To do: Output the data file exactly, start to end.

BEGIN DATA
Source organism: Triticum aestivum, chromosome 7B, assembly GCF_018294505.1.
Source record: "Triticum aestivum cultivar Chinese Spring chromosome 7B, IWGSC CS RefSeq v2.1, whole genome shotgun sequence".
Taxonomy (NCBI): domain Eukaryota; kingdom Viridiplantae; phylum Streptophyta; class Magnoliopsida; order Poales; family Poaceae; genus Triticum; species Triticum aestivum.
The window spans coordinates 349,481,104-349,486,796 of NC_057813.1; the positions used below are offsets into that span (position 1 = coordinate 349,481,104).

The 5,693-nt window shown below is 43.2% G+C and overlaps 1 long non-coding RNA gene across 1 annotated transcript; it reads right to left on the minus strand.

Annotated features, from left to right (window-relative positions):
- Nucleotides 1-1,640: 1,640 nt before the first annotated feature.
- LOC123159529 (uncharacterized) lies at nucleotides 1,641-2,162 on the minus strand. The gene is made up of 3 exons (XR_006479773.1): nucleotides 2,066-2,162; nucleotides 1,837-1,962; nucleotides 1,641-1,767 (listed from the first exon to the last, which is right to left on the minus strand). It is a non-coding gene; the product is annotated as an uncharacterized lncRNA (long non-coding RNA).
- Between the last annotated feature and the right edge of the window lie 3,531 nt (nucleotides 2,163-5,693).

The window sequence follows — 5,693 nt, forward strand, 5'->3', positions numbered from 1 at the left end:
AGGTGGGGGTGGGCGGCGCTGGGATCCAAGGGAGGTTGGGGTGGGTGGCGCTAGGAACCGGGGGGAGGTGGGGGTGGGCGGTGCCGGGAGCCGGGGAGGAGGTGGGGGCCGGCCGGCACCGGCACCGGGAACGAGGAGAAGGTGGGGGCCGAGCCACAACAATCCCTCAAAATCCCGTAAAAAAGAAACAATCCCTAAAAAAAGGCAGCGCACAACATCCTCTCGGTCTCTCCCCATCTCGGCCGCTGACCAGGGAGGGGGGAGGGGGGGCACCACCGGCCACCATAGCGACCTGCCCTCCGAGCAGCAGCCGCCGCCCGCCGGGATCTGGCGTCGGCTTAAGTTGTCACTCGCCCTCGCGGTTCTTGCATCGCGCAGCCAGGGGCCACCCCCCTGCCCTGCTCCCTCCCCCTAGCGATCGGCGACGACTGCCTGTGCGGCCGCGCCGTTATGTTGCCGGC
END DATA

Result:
Source organism: Triticum aestivum, chromosome 7B, assembly GCF_018294505.1.
Source record: "Triticum aestivum cultivar Chinese Spring chromosome 7B, IWGSC CS RefSeq v2.1, whole genome shotgun sequence".
Taxonomy (NCBI): domain Eukaryota; kingdom Viridiplantae; phylum Streptophyta; class Magnoliopsida; order Poales; family Poaceae; genus Triticum; species Triticum aestivum.
The window spans coordinates 349,481,104-349,486,796 of NC_057813.1; the positions used below are offsets into that span (position 1 = coordinate 349,481,104).

The 5,693-nt window shown below is 43.2% G+C and overlaps 1 long non-coding RNA gene across 1 annotated transcript; it reads right to left on the minus strand.

Annotated features, from left to right (window-relative positions):
- Nucleotides 1-1,640: 1,640 nt before the first annotated feature.
- LOC123159529 (uncharacterized) lies at nucleotides 1,641-2,162 on the minus strand. The gene is made up of 3 exons (XR_006479773.1): nucleotides 2,066-2,162; nucleotides 1,837-1,962; nucleotides 1,641-1,767 (listed from the first exon to the last, which is right to left on the minus strand). It is a non-coding gene; the product is annotated as an uncharacterized lncRNA (long non-coding RNA).
- Between the last annotated feature and the right edge of the window lie 3,531 nt (nucleotides 2,163-5,693).

The window sequence follows — 5,693 nt, forward strand, 5'->3', positions numbered from 1 at the left end:
AGGTGGGGGTGGGCGGCGCTGGGATCCAAGGGAGGTTGGGGTGGGTGGCGCTAGGAACCGGGGGGAGGTGGGGGTGGGCGGTGCCGGGAGCCGGGGAGGAGGTGGGGGCCGGCCGGCACCGGCACCGGGAACGAGGAGAAGGTGGGGGCCGAGCCACAACAATCCCTCAAAATCCCGTAAAAAAGAAACAATCCCTAAAAAAAGGCAGCGCACAACATCCTCTCGGTCTCTCCCCATCTCGGCCGCTGACCAGGGAGGGGGGAGGGGGGGCACCACCGGCCACCATAGCGACCTGCCCTCCGAGCAGCAGCCGCCGCCCGCCGGGATCTGGCGTCGGCTTAAGTTGTCACTCGCCCTCGCGGTTCTTGCATCGCGCAGCCAGGGGCCACCCCCCTGCCCTGCTCCCTCCCCCTAGCGATCGGCGACGACTGCCTGTGCGGCCGCGCCGTTATGTTGCCGGC